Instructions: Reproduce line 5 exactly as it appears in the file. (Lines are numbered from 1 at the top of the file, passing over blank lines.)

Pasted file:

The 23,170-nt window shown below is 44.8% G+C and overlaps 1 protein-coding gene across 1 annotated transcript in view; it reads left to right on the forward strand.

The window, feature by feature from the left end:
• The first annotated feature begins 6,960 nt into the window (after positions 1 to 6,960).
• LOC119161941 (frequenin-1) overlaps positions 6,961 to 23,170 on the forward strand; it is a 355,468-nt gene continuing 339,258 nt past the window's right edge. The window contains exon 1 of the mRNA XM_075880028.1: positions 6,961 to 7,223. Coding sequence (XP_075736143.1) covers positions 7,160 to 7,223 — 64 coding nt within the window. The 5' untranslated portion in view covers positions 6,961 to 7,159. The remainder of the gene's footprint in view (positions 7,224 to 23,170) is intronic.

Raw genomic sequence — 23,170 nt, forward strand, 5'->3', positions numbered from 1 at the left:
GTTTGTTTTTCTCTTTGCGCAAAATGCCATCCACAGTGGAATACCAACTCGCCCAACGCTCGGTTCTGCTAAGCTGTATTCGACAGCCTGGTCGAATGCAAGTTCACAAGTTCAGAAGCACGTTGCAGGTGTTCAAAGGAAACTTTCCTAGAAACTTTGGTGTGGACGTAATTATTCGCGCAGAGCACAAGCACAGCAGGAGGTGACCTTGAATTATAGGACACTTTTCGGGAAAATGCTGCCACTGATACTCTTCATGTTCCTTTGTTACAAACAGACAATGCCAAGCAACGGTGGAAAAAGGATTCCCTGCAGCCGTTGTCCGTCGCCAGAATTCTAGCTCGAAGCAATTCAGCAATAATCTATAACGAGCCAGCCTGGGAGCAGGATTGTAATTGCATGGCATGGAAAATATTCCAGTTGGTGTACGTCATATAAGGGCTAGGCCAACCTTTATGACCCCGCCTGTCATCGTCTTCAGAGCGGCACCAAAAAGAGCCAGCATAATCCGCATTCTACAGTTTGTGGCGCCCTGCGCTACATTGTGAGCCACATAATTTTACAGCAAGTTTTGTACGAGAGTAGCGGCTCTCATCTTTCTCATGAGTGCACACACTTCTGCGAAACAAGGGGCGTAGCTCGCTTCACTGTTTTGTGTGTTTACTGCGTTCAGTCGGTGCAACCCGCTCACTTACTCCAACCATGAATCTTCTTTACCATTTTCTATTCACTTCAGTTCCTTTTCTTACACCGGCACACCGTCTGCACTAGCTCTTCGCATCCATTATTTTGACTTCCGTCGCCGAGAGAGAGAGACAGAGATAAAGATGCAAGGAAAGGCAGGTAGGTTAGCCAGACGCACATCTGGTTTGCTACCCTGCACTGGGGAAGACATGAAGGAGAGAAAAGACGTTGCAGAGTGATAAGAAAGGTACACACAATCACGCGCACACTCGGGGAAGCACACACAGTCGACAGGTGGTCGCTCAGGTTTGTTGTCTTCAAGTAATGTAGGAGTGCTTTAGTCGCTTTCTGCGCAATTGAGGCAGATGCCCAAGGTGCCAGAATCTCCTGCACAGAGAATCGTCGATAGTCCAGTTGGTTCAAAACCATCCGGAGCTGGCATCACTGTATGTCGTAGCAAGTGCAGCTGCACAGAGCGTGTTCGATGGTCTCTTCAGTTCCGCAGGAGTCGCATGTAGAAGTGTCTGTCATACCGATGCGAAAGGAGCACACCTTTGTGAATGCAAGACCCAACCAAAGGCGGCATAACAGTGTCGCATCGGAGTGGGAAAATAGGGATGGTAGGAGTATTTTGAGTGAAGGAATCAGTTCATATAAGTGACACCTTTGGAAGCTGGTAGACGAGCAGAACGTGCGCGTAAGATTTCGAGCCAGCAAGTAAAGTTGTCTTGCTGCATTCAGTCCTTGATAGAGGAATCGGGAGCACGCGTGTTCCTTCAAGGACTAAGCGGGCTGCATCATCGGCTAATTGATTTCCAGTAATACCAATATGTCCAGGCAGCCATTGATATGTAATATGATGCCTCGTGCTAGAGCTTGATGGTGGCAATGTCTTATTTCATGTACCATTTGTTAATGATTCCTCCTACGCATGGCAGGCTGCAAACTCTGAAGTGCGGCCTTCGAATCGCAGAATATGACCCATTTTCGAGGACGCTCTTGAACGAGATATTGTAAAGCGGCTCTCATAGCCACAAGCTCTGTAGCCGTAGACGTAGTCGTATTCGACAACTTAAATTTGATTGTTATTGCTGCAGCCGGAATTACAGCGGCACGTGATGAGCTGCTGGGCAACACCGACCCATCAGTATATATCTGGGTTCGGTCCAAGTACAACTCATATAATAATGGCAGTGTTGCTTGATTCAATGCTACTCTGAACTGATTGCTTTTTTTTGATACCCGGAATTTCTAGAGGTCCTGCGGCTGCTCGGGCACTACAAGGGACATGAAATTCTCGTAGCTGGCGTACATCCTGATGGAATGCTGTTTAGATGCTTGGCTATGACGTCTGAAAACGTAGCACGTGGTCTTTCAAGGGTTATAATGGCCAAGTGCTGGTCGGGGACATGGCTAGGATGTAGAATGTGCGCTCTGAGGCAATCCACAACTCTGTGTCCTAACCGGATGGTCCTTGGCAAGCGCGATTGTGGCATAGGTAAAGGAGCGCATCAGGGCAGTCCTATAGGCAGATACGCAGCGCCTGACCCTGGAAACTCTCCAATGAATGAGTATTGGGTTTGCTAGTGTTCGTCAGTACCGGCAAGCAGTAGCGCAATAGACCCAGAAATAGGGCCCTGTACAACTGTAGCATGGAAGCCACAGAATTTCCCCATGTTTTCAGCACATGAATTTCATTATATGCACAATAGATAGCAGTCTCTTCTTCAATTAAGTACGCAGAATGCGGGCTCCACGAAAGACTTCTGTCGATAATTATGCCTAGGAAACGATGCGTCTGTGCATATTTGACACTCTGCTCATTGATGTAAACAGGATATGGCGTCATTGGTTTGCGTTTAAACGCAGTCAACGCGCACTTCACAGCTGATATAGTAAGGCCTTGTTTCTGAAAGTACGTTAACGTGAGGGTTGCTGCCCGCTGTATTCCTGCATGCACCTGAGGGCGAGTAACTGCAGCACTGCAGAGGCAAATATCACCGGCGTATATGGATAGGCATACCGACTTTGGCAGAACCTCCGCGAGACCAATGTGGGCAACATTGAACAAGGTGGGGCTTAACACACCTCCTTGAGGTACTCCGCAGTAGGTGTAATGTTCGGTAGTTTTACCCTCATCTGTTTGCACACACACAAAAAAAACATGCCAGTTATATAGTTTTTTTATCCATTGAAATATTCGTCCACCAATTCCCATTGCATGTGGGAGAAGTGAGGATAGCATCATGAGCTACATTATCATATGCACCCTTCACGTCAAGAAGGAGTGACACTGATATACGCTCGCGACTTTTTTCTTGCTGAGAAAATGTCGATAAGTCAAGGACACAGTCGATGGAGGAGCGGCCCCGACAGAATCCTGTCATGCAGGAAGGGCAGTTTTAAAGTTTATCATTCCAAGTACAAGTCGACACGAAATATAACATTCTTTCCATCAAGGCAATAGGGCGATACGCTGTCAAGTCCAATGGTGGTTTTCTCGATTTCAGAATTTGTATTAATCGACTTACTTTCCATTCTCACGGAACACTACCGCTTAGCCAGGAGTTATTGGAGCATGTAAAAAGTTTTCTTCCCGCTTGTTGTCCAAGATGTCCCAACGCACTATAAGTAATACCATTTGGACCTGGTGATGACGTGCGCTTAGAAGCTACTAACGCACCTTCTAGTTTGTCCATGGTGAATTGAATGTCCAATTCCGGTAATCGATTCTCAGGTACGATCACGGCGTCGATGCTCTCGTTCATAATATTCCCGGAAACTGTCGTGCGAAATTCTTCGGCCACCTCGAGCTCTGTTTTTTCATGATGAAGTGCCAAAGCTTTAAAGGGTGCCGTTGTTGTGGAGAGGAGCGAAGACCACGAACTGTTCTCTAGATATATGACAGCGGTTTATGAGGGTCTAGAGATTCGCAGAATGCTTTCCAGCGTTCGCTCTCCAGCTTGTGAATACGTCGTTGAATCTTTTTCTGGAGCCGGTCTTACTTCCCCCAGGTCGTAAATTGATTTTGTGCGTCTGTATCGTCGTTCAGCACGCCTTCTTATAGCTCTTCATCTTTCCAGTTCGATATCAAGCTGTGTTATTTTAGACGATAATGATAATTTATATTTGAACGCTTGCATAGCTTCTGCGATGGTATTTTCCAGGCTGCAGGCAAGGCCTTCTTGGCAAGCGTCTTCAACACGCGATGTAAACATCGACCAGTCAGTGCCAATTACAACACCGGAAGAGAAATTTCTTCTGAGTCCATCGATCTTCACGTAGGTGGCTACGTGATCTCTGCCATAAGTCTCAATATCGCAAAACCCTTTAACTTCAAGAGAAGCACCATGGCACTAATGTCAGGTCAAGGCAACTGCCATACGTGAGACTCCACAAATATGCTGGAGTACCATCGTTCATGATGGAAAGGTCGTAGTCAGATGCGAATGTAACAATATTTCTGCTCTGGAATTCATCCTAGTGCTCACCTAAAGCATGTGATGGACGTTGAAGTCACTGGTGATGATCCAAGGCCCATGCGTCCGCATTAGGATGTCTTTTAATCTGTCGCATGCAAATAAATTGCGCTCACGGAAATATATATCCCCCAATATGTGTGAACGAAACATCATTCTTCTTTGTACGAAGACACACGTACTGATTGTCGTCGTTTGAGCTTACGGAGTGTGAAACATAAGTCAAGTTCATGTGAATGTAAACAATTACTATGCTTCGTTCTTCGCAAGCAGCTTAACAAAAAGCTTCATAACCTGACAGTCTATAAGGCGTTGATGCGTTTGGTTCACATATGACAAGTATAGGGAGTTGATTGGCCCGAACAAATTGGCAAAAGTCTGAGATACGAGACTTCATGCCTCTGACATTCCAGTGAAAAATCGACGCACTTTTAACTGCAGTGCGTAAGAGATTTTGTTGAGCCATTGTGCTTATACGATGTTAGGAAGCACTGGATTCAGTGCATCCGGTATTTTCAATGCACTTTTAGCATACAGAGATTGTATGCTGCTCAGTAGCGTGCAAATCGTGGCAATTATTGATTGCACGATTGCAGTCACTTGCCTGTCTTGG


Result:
Raw genomic sequence — 23,170 nt, forward strand, 5'->3', positions numbered from 1 at the left: